The growth in search volume over the years signifies the increased cultural relevance and popularity of Pride events. The term "pride," initially searched mostly during Pride Month, has now become a part of mainstream conversation. It's a clear indicator of societal shifts towards greater acceptance and normalization of the LGBTQ+ community. The substantial recovery and subsequent growth following the COVID-19 pandemic suggests that Pride events have become a significant aspect of American culture that people greatly missed during the pandemic and eagerly returned to as soon as they could.

Drag Show Search Volume

The data indicates that there has been a gradual increase in interest for the term "drag show" in the United States from 2004 to 2023, with some periods of rapid increase and sporadic decline.

In the initial years (2004-2009), the average interest level for "drag show" was relatively low, fluctuating between 6 and 16. There were notable drops in interest in March 2004 and November 2005, hitting 0 and 2 respectively. These might be attributed to cultural or media events during those times which redirected public interest.

Starting from 2010, there is a noticeable increase in interest. The average for this period (2010-2014) climbs to a range between 10 and 21. The term seems to garner more consistent interest during these years. The cultural shift towards acceptance of the LGBTQ+ community during this era might have led to increased interest in drag shows, as well as the growing popularity of TV shows that brought drag culture into mainstream media, such as "RuPaul's Drag Race."

In 2015, the trend starts to climb more steeply. From 2015 to 2019, the range increases from 17 to 39, showing a significant increase in interest over the five years.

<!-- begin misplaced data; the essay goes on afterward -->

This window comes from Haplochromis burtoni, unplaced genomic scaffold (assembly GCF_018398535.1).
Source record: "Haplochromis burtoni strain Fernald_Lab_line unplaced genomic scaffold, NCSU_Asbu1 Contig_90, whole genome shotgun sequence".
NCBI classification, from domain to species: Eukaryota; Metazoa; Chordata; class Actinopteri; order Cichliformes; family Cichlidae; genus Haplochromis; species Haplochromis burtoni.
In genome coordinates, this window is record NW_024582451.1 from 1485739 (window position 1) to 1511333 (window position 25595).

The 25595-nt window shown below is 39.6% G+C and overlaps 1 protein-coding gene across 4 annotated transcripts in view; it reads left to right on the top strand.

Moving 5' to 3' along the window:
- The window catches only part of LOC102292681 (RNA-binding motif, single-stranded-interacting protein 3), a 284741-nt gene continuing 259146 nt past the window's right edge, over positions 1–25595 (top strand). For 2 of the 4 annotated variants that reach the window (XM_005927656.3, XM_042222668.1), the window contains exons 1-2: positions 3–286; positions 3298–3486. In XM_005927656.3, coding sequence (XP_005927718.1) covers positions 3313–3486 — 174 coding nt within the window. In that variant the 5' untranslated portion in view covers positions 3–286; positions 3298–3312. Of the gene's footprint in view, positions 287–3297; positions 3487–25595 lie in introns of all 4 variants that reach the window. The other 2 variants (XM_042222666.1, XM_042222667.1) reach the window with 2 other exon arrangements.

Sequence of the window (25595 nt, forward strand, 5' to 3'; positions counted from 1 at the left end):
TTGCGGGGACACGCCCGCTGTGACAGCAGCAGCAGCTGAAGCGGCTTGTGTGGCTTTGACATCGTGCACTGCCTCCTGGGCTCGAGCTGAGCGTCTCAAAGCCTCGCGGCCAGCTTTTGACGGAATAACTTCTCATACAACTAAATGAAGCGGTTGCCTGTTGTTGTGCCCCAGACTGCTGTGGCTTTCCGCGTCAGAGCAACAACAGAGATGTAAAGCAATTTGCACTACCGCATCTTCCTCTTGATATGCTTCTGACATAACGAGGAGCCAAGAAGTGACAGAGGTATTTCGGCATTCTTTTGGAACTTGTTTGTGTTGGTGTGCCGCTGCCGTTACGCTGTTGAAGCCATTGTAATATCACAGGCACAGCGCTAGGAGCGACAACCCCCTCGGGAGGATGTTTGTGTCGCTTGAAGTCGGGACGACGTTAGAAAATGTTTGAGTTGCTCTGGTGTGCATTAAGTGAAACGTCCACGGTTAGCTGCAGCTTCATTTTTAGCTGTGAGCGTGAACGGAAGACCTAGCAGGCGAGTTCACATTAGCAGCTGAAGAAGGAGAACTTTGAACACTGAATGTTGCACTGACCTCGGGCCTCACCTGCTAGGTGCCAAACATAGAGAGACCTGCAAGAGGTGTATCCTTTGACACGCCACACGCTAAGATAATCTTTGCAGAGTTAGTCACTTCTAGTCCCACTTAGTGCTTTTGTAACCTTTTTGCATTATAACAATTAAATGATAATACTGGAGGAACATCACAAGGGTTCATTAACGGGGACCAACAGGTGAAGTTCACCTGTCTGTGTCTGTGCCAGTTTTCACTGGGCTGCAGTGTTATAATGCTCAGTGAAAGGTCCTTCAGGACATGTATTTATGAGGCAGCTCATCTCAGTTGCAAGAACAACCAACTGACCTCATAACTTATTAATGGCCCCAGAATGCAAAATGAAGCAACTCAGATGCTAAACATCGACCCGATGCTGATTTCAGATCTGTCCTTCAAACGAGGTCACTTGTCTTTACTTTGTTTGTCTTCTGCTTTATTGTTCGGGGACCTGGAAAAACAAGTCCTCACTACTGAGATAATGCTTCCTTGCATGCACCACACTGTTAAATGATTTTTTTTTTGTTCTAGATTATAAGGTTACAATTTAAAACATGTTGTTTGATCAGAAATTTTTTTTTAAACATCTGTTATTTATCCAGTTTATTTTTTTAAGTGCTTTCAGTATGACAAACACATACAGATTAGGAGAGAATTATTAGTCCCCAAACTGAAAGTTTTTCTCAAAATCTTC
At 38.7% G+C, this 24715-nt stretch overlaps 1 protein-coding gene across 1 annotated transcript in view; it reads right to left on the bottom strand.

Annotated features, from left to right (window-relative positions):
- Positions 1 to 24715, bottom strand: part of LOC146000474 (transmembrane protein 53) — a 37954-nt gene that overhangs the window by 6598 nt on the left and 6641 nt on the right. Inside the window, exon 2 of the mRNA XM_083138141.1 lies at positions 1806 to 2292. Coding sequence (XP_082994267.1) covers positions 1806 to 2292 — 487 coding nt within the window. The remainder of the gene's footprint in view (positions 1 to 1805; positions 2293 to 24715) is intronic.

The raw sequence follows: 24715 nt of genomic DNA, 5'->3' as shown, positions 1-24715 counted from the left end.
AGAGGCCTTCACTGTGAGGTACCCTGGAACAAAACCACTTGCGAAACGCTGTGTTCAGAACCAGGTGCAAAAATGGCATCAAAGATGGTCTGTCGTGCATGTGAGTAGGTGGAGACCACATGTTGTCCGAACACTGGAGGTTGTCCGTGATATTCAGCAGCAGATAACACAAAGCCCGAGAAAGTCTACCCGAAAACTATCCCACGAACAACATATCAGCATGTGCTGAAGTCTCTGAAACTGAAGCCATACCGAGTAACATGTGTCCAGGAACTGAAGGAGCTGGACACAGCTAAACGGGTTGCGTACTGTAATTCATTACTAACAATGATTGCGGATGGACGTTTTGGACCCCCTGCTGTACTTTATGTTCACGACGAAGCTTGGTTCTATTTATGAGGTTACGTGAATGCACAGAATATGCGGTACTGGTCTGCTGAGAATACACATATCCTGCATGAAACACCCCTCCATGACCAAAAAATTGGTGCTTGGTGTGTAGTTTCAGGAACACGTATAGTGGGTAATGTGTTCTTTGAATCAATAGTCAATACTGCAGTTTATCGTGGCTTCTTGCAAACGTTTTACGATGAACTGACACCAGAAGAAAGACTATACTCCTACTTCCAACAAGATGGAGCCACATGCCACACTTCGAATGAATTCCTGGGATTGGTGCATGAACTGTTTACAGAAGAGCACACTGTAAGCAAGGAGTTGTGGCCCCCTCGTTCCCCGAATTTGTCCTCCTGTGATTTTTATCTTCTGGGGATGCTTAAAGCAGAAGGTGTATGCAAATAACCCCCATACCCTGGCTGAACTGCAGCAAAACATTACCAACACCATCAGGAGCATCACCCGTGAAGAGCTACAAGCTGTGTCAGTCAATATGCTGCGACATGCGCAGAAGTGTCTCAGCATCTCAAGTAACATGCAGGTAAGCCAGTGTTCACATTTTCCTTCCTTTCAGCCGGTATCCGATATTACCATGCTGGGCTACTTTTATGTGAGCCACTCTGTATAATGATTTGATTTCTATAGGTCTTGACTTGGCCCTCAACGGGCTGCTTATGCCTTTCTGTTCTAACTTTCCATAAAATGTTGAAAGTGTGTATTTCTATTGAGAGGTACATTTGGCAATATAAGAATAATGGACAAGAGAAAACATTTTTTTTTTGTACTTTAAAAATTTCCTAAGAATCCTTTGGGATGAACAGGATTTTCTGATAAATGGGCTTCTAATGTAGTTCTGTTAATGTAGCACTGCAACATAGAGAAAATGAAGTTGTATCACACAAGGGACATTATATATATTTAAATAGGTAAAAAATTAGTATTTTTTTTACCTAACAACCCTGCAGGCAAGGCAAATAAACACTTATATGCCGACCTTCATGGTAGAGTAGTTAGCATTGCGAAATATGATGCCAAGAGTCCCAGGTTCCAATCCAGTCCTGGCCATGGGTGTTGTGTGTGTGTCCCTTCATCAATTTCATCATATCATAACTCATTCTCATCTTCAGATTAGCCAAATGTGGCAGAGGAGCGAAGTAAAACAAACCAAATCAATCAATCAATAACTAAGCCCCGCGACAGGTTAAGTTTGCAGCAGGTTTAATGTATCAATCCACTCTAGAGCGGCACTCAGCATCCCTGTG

The year 2020 marks a significant drop in interest, hitting a low of 16 in December. This decline could likely be attributed to the COVID-19 pandemic, where public gatherings like drag shows would have been restricted or cancelled to prevent spread of the virus.

However, the trend recovers and continues its upward trajectory from 2021, hitting an all-time high of 100 in March 2023. This may be due to a combination of factors including the end of COVID-19 restrictions, resumption of public events, and the continued influence of media on popularizing drag culture.

Overall, the data suggests that drag shows have become increasingly popular in the United States over the past two decades. While there have been some periods of fluctuation, the general trend is upward. This suggests a growing acceptance and interest in drag culture in the United States.


In this article, the methodology revolves around the use of Google Trends as the primary data source. Google Trends provides quantitative information about the popularity of specific search terms over a defined period. The system normalizes data to make comparisons between terms easier, with the highest point of popularity marked as 100.

The research focused on two key search terms: "pride" and "drag show". The objective was to examine the growth of interest in these two areas within the United States from 2004 to 2023.

Each term's monthly search volume was analyzed to identify patterns and significant changes. Attention was given to factors that could have influenced these changes, such as the annual celebration of Pride Month in June or significant cultural events. The impact of external factors, such as the COVID-19 pandemic, was also considered, as it led to a significant drop in search interest during 2020.

To derive meaningful conclusions from the data, the researchers looked for trends in the peaks and valleys of search volumes. They hypothesized that the peak values each year likely correlated with actual event attendance or interest in attendance, creating a proxy measure for this factor.

This approach, using Google Trends data as a reflection of public interest and behavior, aligns with previous research cited in the article, which found that Google Trends analysis could accurately predict election outcomes.